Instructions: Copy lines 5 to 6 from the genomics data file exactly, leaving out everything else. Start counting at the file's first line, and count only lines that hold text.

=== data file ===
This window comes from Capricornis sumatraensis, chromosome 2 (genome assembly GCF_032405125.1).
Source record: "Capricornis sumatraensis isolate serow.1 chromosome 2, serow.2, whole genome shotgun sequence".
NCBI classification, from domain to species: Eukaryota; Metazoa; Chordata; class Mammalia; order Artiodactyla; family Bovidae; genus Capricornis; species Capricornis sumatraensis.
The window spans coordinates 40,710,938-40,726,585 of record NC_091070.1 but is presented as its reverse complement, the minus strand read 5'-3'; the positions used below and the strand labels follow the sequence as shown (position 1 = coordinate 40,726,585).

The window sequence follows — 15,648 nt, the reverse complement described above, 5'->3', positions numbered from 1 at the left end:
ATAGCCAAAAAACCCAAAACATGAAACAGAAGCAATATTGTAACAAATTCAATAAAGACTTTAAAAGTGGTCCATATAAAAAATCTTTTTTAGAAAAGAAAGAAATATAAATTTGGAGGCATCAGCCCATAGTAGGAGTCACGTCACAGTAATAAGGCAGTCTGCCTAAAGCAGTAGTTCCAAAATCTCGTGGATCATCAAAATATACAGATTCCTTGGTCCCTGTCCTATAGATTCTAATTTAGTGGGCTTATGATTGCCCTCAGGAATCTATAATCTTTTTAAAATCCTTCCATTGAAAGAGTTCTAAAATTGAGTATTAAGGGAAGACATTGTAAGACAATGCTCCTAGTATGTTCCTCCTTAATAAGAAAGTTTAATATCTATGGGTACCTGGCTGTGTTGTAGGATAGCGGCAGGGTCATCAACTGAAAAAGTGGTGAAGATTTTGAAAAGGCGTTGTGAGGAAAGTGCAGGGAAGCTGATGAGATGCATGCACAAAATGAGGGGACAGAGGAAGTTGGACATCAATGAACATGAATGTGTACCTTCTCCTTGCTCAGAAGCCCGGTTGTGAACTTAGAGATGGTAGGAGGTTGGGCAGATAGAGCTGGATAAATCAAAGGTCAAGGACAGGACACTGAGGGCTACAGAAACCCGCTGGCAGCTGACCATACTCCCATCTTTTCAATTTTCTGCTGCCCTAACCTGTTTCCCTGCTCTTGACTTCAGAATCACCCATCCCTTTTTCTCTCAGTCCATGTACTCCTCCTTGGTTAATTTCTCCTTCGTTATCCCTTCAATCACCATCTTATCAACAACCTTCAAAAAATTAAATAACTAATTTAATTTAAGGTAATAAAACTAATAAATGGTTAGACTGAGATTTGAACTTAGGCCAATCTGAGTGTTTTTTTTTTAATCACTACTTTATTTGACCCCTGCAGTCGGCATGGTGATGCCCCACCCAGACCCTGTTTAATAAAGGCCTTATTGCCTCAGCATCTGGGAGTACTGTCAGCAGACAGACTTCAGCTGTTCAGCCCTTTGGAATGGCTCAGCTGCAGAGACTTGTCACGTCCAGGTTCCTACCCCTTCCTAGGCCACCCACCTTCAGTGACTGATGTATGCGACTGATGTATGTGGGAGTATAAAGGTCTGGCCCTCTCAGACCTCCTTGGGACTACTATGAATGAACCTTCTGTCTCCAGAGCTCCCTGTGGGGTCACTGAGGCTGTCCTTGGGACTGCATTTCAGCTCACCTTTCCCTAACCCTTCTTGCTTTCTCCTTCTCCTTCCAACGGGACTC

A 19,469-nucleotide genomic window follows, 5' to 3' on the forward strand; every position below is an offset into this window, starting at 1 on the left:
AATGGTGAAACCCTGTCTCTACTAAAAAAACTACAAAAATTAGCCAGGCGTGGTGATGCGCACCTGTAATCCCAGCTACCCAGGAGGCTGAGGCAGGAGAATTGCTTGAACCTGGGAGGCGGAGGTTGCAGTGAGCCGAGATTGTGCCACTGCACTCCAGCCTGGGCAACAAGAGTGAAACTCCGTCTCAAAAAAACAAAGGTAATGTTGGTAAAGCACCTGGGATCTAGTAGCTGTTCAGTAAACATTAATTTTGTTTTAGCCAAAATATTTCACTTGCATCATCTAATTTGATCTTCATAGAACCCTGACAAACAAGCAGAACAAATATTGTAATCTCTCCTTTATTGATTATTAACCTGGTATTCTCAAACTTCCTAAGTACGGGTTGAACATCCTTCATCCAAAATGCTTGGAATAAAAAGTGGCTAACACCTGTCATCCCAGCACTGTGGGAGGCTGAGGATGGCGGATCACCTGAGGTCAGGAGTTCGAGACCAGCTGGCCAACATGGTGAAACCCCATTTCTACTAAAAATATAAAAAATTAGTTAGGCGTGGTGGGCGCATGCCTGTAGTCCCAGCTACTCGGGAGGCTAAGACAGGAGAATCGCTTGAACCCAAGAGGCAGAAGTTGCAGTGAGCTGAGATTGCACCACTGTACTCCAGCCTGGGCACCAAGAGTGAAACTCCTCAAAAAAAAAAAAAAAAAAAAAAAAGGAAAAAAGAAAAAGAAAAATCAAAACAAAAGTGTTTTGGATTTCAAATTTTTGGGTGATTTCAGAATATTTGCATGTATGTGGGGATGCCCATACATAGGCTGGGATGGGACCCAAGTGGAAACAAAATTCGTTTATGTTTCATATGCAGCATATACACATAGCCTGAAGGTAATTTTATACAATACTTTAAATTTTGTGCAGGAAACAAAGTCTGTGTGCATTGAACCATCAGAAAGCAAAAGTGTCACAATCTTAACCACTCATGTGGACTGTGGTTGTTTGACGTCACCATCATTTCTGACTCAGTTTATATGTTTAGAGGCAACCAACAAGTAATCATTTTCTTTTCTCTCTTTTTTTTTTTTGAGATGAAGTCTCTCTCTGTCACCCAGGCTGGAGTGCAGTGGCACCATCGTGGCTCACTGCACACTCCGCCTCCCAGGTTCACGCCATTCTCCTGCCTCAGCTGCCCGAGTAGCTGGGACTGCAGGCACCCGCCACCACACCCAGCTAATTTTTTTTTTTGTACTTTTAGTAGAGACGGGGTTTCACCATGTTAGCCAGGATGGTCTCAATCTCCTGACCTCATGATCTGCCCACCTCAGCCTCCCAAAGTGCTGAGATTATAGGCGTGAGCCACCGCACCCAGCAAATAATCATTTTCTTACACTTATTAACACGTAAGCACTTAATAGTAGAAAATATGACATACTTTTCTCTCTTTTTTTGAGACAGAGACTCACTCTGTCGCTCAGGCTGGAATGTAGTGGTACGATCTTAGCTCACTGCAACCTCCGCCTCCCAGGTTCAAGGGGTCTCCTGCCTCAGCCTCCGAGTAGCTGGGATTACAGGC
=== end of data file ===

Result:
The window sequence follows — 15,648 nt, the reverse complement described above, 5'->3', positions numbered from 1 at the left end:
ATAGCCAAAAAACCCAAAACATGAAACAGAAGCAATATTGTAACAAATTCAATAAAGACTTTAAAAGTGGTCCATATAAAAAATCTTTTTTAGAAAAGAAAGAAATATAAATTTGGAGGCATCAGCCCATAGTAGGAGTCACGTCACAGTAATAAGGCAGTCTGCCTAAAGCAGTAGTTCCAAAATCTCGTGGATCATCAAAATATACAGATTCCTTGGTCCCTGTCCTATAGATTCTAATTTAGTGGGCTTATGATTGCCCTCAGGAATCTATAATCTTTTTAAAATCCTTCCATTGAAAGAGTTCTAAAATTGAGTATTAAGGGAAGACATTGTAAGACAATGCTCCTAGTATGTTCCTCCTTAATAAGAAAGTTTAATATCTATGGGTACCTGGCTGTGTTGTAGGATAGCGGCAGGGTCATCAACTGAAAAAGTGGTGAAGATTTTGAAAAGGCGTTGTGAGGAAAGTGCAGGGAAGCTGATGAGATGCATGCACAAAATGAGGGGACAGAGGAAGTTGGACATCAATGAACATGAATGTGTACCTTCTCCTTGCTCAGAAGCCCGGTTGTGAACTTAGAGATGGTAGGAGGTTGGGCAGATAGAGCTGGATAAATCAAAGGTCAAGGACAGGACACTGAGGGCTACAGAAACCCGCTGGCAGCTGACCATACTCCCATCTTTTCAATTTTCTGCTGCCCTAACCTGTTTCCCTGCTCTTGACTTCAGAATCACCCATCCCTTTTTCTCTCAGTCCATGTACTCCTCCTTGGTTAATTTCTCCTTCGTTATCCCTTCAATCACCATCTTATCAACAACCTTCAAAAAATTAAATAACTAATTTAATTTAAGGTAATAAAACTAATAAATGGTTAGACTGAGATTTGAACTTAGGCCAATCTGAGTGTTTTTTTTTTAATCACTACTTTATTTGACCCCTGCAGTCGGCATGGTGATGCCCCACCCAGACCCTGTTTAATAAAGGCCTTATTGCCTCAGCATCTGGGAGTACTGTCAGCAGACAGACTTCAGCTGTTCAGCCCTTTGGAATGGCTCAGCTGCAGAGACTTGTCACGTCCAGGTTCCTACCCCTTCCTAGGCCACCCACCTTCAGTGACTGATGTATGCGACTGATGTATGTGGGAGTATAAAGGTCTGGCCCTCTCAGACCTCCTTGGGACTACTATGAATGAACCTTCTGTCTCCAGAGCTCCCTGTGGGGTCACTGAGGCTGTCCTTGGGACTGCATTTCAGCTCACCTTTCCCTAACCCTTCTTGCTTTCTCCTTCTCCTTCCAACGGGACTC